08 July, 2011
Garlic may provide a number of benefits besides flavoring your food, including lowering your risk for cancer, heart disease, high cholesterol and bacterial and fungal infections in your body. However, some people experience side effects when they consume large amounts of garlic, including indigestion.
If you use fresh gloves, the typical dose is 2 to 4 g per day, with each clove weighing about a gram, and if you take garlic tablets, the usual dose is 200 mg two or three times per day, according to the University of Maryland Medical Center.
Although body odor and bad breath are the two most common side effects from taking garlic, other possible side effects include abdominal pain, bloating, fatigue, flatulence, headaches, indigestion, heartburn, muscle aches, nausea, sweating, an upset stomach and vomiting. High doses of garlic can also lead to blood thinning and colitis, so speak to your doctor about the proper dosage for you before you take supplemental garlic.
Garlic supplements may also interact with certain medications, including blood thinners like warfarin, antiplatelet medications and HIV protease inhibitors. People who take these medications, those who are going to have surgery or give birth and those who experience major side effects from garlic supplements should avoid taking these supplements.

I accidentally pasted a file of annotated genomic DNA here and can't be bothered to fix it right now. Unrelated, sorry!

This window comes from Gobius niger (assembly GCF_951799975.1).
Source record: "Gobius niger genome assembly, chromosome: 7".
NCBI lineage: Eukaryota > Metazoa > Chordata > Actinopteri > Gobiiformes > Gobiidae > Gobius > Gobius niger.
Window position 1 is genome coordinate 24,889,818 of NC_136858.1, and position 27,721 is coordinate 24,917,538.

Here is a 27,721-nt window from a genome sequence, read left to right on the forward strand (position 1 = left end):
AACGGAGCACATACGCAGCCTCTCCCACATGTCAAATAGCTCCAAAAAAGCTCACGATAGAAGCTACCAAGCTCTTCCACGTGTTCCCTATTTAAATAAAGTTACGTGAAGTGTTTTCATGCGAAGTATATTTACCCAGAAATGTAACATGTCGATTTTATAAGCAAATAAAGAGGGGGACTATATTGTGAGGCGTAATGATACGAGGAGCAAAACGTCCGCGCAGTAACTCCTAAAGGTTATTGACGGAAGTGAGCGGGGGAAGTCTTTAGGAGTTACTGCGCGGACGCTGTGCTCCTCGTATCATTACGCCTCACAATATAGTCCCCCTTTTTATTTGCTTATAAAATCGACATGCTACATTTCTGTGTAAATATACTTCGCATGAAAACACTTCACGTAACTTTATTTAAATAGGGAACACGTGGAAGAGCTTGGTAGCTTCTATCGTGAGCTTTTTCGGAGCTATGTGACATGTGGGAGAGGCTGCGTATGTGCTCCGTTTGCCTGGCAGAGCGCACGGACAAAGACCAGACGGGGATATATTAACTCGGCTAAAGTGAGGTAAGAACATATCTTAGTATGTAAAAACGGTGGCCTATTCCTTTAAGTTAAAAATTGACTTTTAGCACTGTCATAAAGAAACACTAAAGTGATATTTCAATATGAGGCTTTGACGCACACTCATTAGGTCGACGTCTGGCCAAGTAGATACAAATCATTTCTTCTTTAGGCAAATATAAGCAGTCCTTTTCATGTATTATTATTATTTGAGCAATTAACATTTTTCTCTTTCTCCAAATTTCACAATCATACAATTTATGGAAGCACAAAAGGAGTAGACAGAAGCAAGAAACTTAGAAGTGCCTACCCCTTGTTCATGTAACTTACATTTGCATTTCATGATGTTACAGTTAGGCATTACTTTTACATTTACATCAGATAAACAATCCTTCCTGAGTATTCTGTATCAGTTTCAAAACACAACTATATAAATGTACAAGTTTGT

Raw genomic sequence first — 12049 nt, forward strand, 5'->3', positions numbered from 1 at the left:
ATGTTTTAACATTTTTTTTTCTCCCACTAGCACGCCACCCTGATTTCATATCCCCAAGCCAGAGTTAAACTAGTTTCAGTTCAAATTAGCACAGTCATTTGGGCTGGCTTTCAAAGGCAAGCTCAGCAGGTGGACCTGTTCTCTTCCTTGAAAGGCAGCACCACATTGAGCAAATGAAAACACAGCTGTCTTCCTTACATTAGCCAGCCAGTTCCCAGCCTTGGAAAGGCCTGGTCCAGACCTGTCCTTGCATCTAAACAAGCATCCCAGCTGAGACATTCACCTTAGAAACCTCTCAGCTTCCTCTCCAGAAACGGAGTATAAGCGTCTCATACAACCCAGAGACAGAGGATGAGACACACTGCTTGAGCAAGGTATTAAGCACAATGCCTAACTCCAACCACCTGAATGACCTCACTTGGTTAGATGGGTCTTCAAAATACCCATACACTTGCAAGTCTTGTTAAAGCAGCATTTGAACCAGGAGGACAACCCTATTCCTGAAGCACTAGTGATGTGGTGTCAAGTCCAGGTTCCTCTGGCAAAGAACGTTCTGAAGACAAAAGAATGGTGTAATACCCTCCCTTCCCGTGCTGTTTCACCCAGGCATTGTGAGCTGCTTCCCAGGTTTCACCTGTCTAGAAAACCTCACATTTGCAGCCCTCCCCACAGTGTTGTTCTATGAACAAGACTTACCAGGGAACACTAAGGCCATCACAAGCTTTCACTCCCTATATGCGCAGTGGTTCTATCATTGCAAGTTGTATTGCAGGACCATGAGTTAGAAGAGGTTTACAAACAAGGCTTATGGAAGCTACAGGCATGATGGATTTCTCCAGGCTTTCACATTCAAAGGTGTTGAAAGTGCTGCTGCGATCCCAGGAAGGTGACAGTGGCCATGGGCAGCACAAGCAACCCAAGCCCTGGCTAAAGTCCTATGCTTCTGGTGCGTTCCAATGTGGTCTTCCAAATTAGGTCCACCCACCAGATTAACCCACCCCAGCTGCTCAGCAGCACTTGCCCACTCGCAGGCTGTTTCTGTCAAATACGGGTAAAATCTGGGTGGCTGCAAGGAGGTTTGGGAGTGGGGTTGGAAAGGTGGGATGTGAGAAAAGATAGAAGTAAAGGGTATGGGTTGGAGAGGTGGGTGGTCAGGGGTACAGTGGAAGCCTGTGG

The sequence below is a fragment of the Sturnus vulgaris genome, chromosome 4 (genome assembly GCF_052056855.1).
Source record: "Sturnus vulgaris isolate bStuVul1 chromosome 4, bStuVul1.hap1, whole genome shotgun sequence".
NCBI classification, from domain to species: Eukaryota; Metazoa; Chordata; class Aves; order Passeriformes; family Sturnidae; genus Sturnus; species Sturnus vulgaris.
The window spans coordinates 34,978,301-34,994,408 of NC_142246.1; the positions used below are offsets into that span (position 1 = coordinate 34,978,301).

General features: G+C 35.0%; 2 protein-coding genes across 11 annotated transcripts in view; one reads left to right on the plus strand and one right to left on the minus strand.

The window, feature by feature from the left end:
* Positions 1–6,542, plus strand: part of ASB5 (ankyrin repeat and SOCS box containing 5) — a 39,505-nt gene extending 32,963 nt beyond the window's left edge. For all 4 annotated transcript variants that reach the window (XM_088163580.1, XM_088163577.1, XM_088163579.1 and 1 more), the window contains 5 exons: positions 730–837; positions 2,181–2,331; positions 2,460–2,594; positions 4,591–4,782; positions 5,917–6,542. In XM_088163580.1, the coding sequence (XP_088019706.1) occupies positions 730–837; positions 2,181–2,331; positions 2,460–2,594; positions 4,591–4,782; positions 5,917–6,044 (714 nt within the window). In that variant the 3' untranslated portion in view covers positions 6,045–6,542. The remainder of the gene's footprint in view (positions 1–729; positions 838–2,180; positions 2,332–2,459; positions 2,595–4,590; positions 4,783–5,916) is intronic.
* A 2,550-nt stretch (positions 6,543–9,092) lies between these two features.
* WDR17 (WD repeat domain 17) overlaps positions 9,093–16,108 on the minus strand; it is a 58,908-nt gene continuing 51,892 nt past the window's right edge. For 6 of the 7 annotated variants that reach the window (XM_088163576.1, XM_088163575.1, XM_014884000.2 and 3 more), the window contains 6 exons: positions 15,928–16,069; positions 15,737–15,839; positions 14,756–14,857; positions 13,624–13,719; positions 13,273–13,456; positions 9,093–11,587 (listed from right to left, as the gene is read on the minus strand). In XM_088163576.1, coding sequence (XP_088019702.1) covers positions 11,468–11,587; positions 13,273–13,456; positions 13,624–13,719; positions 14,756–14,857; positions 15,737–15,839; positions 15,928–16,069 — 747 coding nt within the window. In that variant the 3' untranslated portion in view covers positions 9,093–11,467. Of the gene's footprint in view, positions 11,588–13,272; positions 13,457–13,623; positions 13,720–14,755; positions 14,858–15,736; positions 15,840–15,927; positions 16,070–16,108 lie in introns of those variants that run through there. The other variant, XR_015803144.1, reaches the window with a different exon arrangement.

Different garlic supplements contain different amounts of the active ingredients, depending on where the garlic came from and how it was prepared. Choose standardized preparations to maximize the potential benefits from garlic supplementation. Garlic tablets can help minimize problems with garlic breath and body odor. If you use fresh garlic, the more you cook it the less of the active ingredients will be available.
- University of Iowa Hospitals & Clinics; Garlic: It Enhances the Taste of Food and Possibly Your Health; Nicole Nisly, M.D.
- BBC News; Even Garlic Can Be Poisonous; Georgina Kenyon; April 27, 2002
- Linus Pauling Institute at Oregon State University; Garlic and Organosulfur Compounds; Jane Higdon, Ph.D., et al.; July 2008
- University of Maryland Medical Center; GarlicSteven D. Ehrlich, NMD; Nov. 17, 2008
- Garlic. A head of garlic isolated on a white background image by Sergey Galushko from Fotolia.com